In A New Century: Essays on Queer History, Politics, and Community Life
John D’Emilio’s "In A New Century - Essays on Queer History, Politics and Community Life" will not be the hot beach book of the year, but it should make its way to your GLBTQ shelf at some point.
’New Century’ surveys the state of gay socio-political GLBTQueer America of the past 60 years. He writes with insight with a long-view perspective that is not without some cynical conclusions.
D’Emilio dissects aspects of gay rights victories of the last few years, but is equally illuminating about the pre-Stonewall activism of pioneers, such as lesbian novelist Valerie Taylor, and why that matters now.
A teacher as well as an historian, in his essay ’Writing History, Making Change’ D’Emilio describes being one of the first college professors to include queer curricula in his syllabus. In North Carolina in 1984 the local paper referred to him as "the fag doctor." He was not intimidated or silenced from such slurs.
Over the years D’Emilio was on the front lines as an activist in college communities and nationally with umbrella organizations like the National Gay and Lesbian Task Force. He writes passionately on the years of GLBTQ unity in the years of grass-roots AIDS activism, and warns of growing apathy in the GLBTQ movement.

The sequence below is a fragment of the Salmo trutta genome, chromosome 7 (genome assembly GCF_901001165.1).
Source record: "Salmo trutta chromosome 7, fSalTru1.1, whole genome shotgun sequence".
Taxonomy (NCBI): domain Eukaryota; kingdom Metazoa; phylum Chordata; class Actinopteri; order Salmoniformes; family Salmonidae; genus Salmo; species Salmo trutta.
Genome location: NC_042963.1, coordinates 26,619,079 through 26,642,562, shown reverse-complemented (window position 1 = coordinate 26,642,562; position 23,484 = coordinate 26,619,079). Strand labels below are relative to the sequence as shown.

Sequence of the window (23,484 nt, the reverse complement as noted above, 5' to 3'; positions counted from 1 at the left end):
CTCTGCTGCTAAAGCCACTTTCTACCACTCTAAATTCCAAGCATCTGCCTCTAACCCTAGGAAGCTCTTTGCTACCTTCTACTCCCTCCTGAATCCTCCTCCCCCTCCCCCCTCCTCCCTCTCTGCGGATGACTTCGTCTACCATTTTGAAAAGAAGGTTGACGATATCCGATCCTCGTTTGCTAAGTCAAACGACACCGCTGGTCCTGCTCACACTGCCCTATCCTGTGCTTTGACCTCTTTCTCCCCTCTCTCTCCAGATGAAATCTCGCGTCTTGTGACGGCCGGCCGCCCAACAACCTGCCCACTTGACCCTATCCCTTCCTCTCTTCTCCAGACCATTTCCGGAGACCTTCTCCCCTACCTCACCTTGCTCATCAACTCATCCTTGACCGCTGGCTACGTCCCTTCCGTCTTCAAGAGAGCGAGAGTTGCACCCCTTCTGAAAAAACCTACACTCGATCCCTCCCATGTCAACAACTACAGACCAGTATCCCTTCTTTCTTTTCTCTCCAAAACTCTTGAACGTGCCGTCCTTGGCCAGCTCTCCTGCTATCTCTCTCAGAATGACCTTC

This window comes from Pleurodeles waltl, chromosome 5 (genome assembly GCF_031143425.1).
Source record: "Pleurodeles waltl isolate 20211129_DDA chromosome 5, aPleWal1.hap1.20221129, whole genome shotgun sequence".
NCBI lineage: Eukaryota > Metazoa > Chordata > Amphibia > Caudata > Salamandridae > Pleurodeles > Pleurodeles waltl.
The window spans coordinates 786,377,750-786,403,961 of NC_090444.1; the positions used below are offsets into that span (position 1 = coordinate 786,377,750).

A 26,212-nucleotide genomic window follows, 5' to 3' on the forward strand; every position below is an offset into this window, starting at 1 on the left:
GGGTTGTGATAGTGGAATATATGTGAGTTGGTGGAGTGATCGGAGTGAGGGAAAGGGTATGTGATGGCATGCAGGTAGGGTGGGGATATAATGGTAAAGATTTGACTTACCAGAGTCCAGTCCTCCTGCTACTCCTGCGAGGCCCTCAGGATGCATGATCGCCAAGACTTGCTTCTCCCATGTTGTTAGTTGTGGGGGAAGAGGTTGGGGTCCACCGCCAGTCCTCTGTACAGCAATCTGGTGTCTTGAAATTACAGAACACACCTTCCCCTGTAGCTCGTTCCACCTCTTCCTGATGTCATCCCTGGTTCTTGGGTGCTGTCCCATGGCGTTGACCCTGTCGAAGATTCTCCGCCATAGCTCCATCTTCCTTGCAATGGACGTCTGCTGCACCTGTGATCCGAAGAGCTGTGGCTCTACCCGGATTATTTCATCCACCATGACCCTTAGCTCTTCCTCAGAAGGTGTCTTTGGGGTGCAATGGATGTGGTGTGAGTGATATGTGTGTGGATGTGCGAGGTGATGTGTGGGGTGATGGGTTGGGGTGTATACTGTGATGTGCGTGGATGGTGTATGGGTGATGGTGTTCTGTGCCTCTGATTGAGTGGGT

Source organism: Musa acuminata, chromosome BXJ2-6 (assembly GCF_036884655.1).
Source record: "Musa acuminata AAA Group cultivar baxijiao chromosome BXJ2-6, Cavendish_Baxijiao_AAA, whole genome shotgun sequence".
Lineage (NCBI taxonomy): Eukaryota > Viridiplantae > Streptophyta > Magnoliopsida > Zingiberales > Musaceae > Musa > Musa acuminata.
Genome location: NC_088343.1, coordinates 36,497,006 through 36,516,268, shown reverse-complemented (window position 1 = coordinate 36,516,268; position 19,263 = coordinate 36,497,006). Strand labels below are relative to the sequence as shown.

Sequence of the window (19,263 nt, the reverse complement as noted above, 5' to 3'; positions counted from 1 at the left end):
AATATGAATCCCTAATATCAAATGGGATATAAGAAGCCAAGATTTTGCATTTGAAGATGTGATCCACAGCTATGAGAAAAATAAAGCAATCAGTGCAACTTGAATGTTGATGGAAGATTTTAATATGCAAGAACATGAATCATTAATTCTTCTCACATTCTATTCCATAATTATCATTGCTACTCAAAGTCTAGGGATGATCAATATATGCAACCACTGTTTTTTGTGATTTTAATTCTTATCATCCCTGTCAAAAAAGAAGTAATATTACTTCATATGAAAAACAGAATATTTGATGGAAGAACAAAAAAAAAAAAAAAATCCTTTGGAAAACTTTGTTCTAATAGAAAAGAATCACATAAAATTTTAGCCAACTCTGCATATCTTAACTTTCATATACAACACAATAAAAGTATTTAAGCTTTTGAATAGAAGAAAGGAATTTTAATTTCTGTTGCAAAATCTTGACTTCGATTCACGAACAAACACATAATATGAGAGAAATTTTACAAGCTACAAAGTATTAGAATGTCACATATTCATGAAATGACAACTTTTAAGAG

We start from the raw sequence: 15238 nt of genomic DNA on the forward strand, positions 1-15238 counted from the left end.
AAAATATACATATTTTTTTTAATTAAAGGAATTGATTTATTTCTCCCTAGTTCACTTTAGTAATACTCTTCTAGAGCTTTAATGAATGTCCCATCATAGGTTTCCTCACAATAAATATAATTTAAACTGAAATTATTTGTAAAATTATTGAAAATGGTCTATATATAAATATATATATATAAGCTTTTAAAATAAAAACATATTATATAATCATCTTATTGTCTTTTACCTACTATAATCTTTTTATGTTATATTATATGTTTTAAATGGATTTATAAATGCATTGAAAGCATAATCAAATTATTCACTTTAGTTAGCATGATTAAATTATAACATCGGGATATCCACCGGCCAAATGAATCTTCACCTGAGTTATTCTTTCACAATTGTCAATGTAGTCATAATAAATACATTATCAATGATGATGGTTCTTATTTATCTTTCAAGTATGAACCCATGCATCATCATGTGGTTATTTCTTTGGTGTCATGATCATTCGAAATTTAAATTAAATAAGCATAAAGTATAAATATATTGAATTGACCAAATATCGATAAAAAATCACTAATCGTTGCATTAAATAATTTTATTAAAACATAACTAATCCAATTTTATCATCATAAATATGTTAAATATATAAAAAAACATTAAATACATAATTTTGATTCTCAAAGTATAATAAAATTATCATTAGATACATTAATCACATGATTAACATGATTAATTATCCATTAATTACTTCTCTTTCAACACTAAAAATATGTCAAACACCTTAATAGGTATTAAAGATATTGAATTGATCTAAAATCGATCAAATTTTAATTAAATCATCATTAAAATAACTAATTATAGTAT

In ’The State of our Movements’ D’Emilio points out that now pride events have turned into corporate parades and excuses for partying instead of demonstrations of gay solidarity. He reminds that the fight for freedom is never over, that seeming unprecedented advances in the gay civil-rights movement are not assured everywhere.
With visibility and political victory comes the antigay, bigoted opposition, who are building their movement around so-called American ’traditional values. If gay America does not have a 40-year plan of activism, our enemies will use any means necessary to deter pro-gay legislative victories. If there is a codified gay agenda, D’Emilio asserts, it is to make sure that there are no retreats to the closet or acceptance of oppression in government, work, home or the street.
D’Emilio also sees inequities in the success of a movement that places him in a salary secured, respected position in the same city that police routinely harass young transgender people of color. He sees other inequities, what relevant issues he questions in ’The Campaign for Marriage Equality’ get pushed to the side when the movement focuses on single issues. Many of the essays have a lecture feel, but the academic approach doesn’t dampen the potency of D’Emilio’s vital analysis.